Theories in Nursing
Ethical issues in Nursing Ethics play an important role in nursing. When caring for the most vulnerable nurses are faced with moral dilemmas often. Our backgrounds and beliefs may differ from that of our patient. This is why ethical principles are needed to guide nurses to do what is right. There are a number of ethical issues in nursing but this paper will focus on three which include principlism, deontology and utilitarianism. Nursing is strongly ruled by the principlism theory. This theory is even included in the nursing practice act developed by the American Nursing Association (ANA).
It is designed to protect those we serve by making universal standards. Principlism includes autonomy, beneficence, non-maleficence and justice. As professional nurses we must practice with compassion and respect the inherent dignity, worth and uniqueness of the individual. That includes giving the patient the right to make decisions, doing no harm and providing fairness to all. The theory behind Kantian ethical deontology is that no matter what the end result we are morally obligated to do right. An example of this theory would be an understaffed mental health nurse dealing with a challenging patient who refuses to take an as needed drug.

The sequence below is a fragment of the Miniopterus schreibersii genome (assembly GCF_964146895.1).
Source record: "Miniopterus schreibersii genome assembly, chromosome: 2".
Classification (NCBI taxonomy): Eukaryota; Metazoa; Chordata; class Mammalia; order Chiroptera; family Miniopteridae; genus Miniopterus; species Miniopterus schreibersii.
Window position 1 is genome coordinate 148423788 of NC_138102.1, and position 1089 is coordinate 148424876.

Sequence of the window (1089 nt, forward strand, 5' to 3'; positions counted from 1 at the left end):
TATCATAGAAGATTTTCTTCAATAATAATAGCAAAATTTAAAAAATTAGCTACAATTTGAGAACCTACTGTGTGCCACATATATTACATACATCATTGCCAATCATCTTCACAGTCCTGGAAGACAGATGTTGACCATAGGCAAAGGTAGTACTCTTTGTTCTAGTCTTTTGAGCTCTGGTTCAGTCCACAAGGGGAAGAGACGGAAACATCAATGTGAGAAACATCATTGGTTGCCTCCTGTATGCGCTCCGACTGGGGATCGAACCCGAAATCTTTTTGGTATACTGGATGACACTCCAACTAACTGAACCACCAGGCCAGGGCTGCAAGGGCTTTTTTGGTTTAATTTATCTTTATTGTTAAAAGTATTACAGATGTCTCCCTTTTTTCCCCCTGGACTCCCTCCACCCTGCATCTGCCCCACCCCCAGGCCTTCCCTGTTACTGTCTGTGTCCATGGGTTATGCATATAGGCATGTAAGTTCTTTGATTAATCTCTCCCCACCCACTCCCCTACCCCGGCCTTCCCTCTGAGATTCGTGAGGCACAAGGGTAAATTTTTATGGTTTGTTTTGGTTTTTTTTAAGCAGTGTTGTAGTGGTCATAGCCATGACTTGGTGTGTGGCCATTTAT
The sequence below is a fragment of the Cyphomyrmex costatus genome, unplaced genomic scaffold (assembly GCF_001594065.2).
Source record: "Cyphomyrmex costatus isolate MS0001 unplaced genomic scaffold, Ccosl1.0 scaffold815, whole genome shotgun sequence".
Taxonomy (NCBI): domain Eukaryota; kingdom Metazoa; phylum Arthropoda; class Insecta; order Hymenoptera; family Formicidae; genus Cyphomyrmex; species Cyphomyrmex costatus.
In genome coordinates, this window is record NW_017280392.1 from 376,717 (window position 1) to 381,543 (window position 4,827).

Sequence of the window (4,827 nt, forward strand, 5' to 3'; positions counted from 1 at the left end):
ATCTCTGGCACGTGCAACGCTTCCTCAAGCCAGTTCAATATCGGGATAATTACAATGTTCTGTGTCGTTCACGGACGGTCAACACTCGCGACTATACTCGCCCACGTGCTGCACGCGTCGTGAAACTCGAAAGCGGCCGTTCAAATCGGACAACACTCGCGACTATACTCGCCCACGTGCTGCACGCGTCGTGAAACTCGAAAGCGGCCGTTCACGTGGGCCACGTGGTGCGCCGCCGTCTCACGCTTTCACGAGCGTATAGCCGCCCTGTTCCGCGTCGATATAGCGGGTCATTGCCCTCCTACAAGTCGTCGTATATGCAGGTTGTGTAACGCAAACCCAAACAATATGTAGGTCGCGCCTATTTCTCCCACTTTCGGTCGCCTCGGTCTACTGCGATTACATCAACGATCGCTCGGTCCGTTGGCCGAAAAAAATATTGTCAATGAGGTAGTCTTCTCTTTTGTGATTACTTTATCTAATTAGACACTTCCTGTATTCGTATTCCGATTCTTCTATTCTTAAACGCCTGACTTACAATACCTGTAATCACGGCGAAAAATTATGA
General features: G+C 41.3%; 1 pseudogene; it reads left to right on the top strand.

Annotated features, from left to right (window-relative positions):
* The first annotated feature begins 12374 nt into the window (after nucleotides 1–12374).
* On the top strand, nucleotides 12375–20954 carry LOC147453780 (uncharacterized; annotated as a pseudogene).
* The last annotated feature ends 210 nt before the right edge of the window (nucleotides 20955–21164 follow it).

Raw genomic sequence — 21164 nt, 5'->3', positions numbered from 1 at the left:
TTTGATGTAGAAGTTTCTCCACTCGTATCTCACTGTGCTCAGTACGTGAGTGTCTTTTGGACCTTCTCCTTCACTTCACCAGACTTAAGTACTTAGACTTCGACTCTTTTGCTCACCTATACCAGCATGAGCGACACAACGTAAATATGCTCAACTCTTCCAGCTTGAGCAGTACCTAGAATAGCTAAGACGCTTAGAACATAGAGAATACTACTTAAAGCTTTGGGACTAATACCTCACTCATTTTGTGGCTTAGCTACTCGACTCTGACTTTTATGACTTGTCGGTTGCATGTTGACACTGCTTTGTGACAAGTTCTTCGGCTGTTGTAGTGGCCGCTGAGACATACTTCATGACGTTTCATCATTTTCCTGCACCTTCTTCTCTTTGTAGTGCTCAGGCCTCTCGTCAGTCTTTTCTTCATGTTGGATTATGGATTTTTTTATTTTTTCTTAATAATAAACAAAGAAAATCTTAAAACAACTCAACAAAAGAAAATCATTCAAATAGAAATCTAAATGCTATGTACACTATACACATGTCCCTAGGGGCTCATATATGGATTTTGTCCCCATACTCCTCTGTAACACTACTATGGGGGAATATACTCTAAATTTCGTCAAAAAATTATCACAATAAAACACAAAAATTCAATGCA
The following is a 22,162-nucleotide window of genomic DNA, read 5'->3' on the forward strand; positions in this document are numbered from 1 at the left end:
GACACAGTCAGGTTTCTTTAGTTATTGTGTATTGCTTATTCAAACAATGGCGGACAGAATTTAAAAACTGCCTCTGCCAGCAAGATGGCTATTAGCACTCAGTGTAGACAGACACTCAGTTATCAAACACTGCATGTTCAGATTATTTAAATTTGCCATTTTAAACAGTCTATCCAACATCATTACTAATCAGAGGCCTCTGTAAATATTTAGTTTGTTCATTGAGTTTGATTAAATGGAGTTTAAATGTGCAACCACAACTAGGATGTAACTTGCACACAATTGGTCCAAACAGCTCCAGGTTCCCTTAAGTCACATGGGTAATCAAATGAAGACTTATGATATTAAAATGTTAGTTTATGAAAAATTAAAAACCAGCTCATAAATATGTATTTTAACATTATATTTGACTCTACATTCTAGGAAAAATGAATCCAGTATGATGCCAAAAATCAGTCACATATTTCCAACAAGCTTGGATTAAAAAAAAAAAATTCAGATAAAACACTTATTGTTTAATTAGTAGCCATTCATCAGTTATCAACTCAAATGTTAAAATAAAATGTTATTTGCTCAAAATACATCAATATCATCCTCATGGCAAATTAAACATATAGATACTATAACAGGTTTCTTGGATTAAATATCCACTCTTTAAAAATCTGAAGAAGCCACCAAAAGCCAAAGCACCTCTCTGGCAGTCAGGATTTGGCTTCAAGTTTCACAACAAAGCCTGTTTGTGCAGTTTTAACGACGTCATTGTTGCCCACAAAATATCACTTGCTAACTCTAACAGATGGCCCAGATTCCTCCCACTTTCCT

Keeping the patient calm by providing an as needed drug anyway would make the nurse’s job much easier but ethically it is wrong. http://sevenpillarsinstitute. org/morality-101/kantian-duty-based-deontological-ethics The last theory that I would like to discuss is utilitarianism. A good example of utilitarianism is as it relates to the medical field would be a caring for victims during a natural disaster. Utilitarianism tells us to delegate resources to the greatest number of people, as opposed to expending our resources on one critically ill person that is unlikely to survive.